The company’s website lists TATA, Reliance, Samsung, Godrej, Big Bazaar among its clientele. But this high-profile private security firm, NISA, with 45,000 guards on its payroll, has failed to fill Mumbai police in with basic yet crucial details like how many of its personnel carry firearms.
Yogesh Holkar, a member of the NGO ‘Swabhiman’ run by Congress MLA Nitesh Narayan Rane, has uncovered these facts through a Right to Information (RTI) plea. MiD DAY has a copy of the reply, in which Mumbai police has acknowledged that NISA has kept critical information undisclosed.
The police department has responded to Holkar, saying that the private firm hasn’t provided data on:
How many armed guards are working with the company?
How many of them have arms licences?
In which states were the licences issued?
Do the guards have valid arms licences from Maharashtra?
How many of them have applied for renewal of licences?
The only information the department was able to offer Holkar was that NISA secured an establishment licence on August 8, 2008. “It is shocking that the company has not supplied details of all the armed men working with it.
This is, potentially, a huge security threat,” Holkar told MiD DAY, adding, “Not just the RTI officer, even the deputy commissioner of police, Headquarter (II) who is responsible for maintaining a database of all the security agencies in the city and the assistant commissioner of police from DN Nagar division, where NISA has its corporate office, have failed to furnish any details in this respect.”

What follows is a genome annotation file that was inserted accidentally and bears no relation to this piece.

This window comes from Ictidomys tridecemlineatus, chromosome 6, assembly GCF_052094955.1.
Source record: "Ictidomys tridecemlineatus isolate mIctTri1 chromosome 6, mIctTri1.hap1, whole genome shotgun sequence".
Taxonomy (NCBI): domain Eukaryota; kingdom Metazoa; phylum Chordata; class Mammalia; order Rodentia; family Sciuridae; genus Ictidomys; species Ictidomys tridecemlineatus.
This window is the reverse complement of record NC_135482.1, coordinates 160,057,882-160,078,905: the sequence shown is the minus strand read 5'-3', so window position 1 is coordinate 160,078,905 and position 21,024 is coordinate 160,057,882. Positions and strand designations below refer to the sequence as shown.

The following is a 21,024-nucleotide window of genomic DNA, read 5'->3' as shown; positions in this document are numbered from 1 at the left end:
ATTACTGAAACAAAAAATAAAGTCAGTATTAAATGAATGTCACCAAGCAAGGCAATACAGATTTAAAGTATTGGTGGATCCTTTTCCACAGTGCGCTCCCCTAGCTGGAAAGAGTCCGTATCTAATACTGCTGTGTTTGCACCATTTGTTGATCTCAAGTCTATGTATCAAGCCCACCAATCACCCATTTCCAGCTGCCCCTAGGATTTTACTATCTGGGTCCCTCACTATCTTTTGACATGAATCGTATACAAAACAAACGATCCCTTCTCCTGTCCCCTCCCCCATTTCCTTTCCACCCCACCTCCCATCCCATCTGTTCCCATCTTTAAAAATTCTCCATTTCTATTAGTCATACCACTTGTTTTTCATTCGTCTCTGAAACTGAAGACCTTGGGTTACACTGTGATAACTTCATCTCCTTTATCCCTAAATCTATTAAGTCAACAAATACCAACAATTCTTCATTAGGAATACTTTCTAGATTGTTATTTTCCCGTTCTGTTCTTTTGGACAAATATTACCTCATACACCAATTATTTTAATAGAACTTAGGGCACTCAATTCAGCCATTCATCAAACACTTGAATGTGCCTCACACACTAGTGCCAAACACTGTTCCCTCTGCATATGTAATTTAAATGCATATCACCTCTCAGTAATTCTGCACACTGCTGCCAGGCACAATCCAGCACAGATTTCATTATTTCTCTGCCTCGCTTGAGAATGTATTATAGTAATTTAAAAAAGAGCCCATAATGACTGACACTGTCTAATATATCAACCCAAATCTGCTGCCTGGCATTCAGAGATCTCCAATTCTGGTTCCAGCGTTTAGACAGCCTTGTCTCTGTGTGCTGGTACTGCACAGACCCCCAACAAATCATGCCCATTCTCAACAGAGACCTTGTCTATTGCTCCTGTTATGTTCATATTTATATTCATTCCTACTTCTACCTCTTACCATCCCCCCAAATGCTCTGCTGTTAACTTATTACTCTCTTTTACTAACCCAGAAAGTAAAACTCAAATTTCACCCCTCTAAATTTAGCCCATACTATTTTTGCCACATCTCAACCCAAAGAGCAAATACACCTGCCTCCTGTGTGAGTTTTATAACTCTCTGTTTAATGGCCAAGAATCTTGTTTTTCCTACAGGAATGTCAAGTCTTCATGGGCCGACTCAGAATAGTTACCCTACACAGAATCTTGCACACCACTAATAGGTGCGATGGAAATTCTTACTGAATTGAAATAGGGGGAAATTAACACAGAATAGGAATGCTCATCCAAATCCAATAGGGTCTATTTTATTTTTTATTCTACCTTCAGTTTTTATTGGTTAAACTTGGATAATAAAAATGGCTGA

On the other hand, the company’s website (http://www.nisaeye.com/) emblazons having 45,000 security personnel in its ranks, based at over 3,500 installations in India, and managed through about 45 branches. It claims that it’s been administering security to some of the biggest names in the corporate world since 1973.
The Other side
Despite repeated attempts by MiD DAY, Andrew Rodrigues, general manager, business development at NISA, refused to give his version. He only said, “It’s a matter between the company and the police. The media has no role to play.”